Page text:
That is, Pumpsie was the first black player on the last major league baseball team to be integrated, the Boston Red Sox. By the time Pumpsie made his debut in 1959, 12 years after Jackie Robinson broke the color barrier, Robinson had already been retired for a couple of years. After a short baseball career, Green later went on to become a baseball coach at Berkeley High School. In these excerpts Pumpsie describes what it was like to be the last first black baseball player:
There was now more media pressure than ever. I was trying to make it as a player and as the first black man on the Red Sox. I had no roommate. It never crossed my mind to have a roommate, since I was the only black on the team. It wasn’t a rule. It wasn’t a law. But it was unwritten that blacks did not room with whites.
The Red Sox got me a room in a hotel. I didn’t even know if I had to pay for it or not. I got to meet Mr. Yawkey the second day that I was in Boston. He was a very gentle, short, round man. He told me why he called me up, said he wanted to get to know me, and wished me well. “If you run into any problems or need any advice on something, you don’t have to go to the coaches or manager. Come directly to me,” he said. I thanked him, and we shook hands.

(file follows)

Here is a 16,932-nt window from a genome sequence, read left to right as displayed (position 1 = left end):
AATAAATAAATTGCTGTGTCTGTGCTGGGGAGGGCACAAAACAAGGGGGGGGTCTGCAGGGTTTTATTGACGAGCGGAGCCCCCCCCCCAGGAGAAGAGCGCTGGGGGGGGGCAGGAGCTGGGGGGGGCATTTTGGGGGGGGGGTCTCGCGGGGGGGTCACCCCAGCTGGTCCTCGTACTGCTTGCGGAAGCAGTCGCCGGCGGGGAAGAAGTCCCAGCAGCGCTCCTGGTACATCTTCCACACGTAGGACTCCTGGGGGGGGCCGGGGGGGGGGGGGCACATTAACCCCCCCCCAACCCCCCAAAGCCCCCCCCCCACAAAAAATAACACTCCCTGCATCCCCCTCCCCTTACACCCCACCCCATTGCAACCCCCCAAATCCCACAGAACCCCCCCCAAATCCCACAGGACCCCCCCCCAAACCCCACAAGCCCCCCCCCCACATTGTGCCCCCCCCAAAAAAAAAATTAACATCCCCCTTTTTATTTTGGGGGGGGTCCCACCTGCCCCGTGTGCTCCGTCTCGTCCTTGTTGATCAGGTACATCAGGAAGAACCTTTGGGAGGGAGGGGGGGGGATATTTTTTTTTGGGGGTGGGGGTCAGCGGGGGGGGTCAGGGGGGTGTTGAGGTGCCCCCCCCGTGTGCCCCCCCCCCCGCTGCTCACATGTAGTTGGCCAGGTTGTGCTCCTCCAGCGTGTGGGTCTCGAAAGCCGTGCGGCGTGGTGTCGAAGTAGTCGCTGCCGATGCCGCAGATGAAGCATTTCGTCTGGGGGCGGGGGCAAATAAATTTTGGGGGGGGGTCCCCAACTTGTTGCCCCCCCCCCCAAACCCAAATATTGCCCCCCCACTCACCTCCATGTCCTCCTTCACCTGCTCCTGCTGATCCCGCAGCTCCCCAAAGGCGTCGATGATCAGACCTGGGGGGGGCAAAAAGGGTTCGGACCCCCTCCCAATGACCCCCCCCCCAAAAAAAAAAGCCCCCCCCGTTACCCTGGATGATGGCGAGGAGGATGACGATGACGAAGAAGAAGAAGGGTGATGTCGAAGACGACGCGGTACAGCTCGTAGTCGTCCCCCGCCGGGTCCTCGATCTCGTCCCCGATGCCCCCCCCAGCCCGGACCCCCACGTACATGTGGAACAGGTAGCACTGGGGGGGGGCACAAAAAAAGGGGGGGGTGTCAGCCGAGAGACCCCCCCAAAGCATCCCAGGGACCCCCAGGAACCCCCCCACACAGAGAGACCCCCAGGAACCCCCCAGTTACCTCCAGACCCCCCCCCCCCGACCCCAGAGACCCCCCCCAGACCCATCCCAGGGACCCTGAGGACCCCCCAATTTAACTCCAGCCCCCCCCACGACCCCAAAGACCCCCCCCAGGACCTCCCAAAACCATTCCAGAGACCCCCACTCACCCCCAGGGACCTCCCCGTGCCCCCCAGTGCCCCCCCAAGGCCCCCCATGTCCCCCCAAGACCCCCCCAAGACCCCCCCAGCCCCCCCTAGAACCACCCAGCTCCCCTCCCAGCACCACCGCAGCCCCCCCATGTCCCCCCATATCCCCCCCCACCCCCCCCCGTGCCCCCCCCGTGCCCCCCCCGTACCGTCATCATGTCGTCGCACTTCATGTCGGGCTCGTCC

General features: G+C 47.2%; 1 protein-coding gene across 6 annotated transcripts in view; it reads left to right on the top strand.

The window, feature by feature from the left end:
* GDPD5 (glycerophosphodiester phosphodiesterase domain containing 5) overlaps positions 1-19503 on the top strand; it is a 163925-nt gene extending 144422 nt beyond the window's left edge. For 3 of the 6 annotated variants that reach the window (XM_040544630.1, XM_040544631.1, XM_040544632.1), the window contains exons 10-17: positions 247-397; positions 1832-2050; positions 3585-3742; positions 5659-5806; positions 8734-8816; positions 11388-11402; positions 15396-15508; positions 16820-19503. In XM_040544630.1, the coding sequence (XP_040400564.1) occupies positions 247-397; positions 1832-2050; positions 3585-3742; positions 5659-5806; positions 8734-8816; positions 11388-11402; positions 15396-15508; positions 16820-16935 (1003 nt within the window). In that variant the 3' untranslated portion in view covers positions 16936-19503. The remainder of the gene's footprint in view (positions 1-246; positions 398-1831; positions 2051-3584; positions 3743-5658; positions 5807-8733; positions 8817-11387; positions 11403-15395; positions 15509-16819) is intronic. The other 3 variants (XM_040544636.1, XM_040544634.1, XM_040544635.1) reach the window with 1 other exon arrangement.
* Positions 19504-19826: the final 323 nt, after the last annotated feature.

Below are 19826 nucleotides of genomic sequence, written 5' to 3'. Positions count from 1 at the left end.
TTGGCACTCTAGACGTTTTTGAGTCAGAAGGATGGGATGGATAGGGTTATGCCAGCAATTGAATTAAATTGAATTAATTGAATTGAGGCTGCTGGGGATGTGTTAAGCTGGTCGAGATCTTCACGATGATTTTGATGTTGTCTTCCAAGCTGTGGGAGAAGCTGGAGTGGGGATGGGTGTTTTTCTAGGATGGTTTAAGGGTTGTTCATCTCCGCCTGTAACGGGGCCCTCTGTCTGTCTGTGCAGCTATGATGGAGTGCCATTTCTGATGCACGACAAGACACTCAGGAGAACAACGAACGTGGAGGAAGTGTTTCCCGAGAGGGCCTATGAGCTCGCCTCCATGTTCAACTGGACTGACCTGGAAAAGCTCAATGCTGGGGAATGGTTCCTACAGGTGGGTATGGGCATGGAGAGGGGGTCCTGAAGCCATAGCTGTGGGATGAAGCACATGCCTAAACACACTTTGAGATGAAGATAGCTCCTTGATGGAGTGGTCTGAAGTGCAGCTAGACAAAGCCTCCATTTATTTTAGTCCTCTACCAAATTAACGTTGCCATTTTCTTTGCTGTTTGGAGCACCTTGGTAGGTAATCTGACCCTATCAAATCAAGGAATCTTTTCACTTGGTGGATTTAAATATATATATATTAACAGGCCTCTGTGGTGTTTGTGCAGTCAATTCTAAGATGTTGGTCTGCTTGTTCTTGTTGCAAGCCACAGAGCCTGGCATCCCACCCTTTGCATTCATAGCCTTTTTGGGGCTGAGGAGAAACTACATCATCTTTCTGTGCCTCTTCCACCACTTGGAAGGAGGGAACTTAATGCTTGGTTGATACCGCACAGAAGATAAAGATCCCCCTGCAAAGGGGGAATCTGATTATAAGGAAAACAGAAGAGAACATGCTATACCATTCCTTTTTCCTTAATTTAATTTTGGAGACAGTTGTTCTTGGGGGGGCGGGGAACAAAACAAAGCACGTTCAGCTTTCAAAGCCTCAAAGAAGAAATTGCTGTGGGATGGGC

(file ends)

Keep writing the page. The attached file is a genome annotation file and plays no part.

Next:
The first night I got to Fenway there was such a crowd, the park was full. A lot of blacks wanted to come to the game. They didn’t have a seat, but they were accommodated. The Red Sox roped off a corner part of centerfield. The whole thing made me feel special, but it made my blood pressure go up, too. “I can’t fail. I can’t make a mistake.” That was how I felt.
When I first got to Boston, I got in touch with guys from the University of San Francisco — Bill Russell and KC Jones, who were stars on the Boston Celtics. Russ would take me around and talk to me. He told me where I should and shouldn’t go.
The reception in Boston was good. It was just like anyplace else. If you are doing a good job, you get the “Yea.” If you are not up to snuff, you can get the “Nay.” ...
There were overtones of racial things. These overtones could be heard not only at Fenway but at any other ballpark. Sometimes terrible things would be yelled out, racial epithets. Some people said I must have felt like killing somebody. But I never did. I got where I could divorce it from my mind, cut it off. I told people I had enough troubles trying to hit the curveball. I wasn’t going to worry about some loudmouths.